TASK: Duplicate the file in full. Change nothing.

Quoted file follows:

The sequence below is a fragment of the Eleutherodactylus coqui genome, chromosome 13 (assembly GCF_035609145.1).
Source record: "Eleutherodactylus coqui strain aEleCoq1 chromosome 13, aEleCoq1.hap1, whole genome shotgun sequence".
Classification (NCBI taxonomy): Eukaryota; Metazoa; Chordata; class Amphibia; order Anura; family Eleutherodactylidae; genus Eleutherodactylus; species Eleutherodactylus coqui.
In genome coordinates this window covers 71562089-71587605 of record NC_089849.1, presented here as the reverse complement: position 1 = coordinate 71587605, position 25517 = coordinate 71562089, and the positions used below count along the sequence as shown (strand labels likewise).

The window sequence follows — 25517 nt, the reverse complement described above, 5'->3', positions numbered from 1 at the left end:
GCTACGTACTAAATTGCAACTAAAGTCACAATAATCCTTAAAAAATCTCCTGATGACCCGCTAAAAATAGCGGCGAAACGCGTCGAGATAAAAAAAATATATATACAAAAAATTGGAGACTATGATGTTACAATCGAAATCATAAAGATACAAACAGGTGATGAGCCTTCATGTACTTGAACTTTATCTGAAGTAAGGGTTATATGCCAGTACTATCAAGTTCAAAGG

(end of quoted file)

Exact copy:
The sequence below is a fragment of the Eleutherodactylus coqui genome, chromosome 13 (assembly GCF_035609145.1).
Source record: "Eleutherodactylus coqui strain aEleCoq1 chromosome 13, aEleCoq1.hap1, whole genome shotgun sequence".
Classification (NCBI taxonomy): Eukaryota; Metazoa; Chordata; class Amphibia; order Anura; family Eleutherodactylidae; genus Eleutherodactylus; species Eleutherodactylus coqui.
In genome coordinates this window covers 71562089-71587605 of record NC_089849.1, presented here as the reverse complement: position 1 = coordinate 71587605, position 25517 = coordinate 71562089, and the positions used below count along the sequence as shown (strand labels likewise).

The window sequence follows — 25517 nt, the reverse complement described above, 5'->3', positions numbered from 1 at the left end:
GCTACGTACTAAATTGCAACTAAAGTCACAATAATCCTTAAAAAATCTCCTGATGACCCGCTAAAAATAGCGGCGAAACGCGTCGAGATAAAAAAAATATATATACAAAAAATTGGAGACTATGATGTTACAATCGAAATCATAAAGATACAAACAGGTGATGAGCCTTCATGTACTTGAACTTTATCTGAAGTAAGGGTTATATGCCAGTACTATCAAGTTCAAAGG